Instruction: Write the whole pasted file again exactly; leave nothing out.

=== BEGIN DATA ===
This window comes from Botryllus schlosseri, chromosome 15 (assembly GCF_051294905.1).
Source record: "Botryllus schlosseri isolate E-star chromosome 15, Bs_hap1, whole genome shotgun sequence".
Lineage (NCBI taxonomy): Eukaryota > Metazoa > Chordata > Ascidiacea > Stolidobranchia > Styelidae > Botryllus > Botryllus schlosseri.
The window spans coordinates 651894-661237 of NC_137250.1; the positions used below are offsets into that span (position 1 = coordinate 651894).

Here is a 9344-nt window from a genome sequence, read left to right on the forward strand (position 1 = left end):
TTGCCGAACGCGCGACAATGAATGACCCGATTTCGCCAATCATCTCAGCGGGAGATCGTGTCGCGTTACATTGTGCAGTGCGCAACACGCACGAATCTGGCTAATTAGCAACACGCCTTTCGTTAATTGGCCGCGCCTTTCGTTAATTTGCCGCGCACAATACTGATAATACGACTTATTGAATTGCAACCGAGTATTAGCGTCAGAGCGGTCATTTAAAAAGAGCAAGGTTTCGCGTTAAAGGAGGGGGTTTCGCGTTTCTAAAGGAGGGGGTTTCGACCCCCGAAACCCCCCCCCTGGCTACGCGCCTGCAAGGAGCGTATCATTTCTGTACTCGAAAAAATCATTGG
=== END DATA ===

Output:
This window comes from Botryllus schlosseri, chromosome 15 (assembly GCF_051294905.1).
Source record: "Botryllus schlosseri isolate E-star chromosome 15, Bs_hap1, whole genome shotgun sequence".
Lineage (NCBI taxonomy): Eukaryota > Metazoa > Chordata > Ascidiacea > Stolidobranchia > Styelidae > Botryllus > Botryllus schlosseri.
The window spans coordinates 651894-661237 of NC_137250.1; the positions used below are offsets into that span (position 1 = coordinate 651894).

Here is a 9344-nt window from a genome sequence, read left to right on the forward strand (position 1 = left end):
TTGCCGAACGCGCGACAATGAATGACCCGATTTCGCCAATCATCTCAGCGGGAGATCGTGTCGCGTTACATTGTGCAGTGCGCAACACGCACGAATCTGGCTAATTAGCAACACGCCTTTCGTTAATTGGCCGCGCCTTTCGTTAATTTGCCGCGCACAATACTGATAATACGACTTATTGAATTGCAACCGAGTATTAGCGTCAGAGCGGTCATTTAAAAAGAGCAAGGTTTCGCGTTAAAGGAGGGGGTTTCGCGTTTCTAAAGGAGGGGGTTTCGACCCCCGAAACCCCCCCCCTGGCTACGCGCCTGCAAGGAGCGTATCATTTCTGTACTCGAAAAAATCATTGG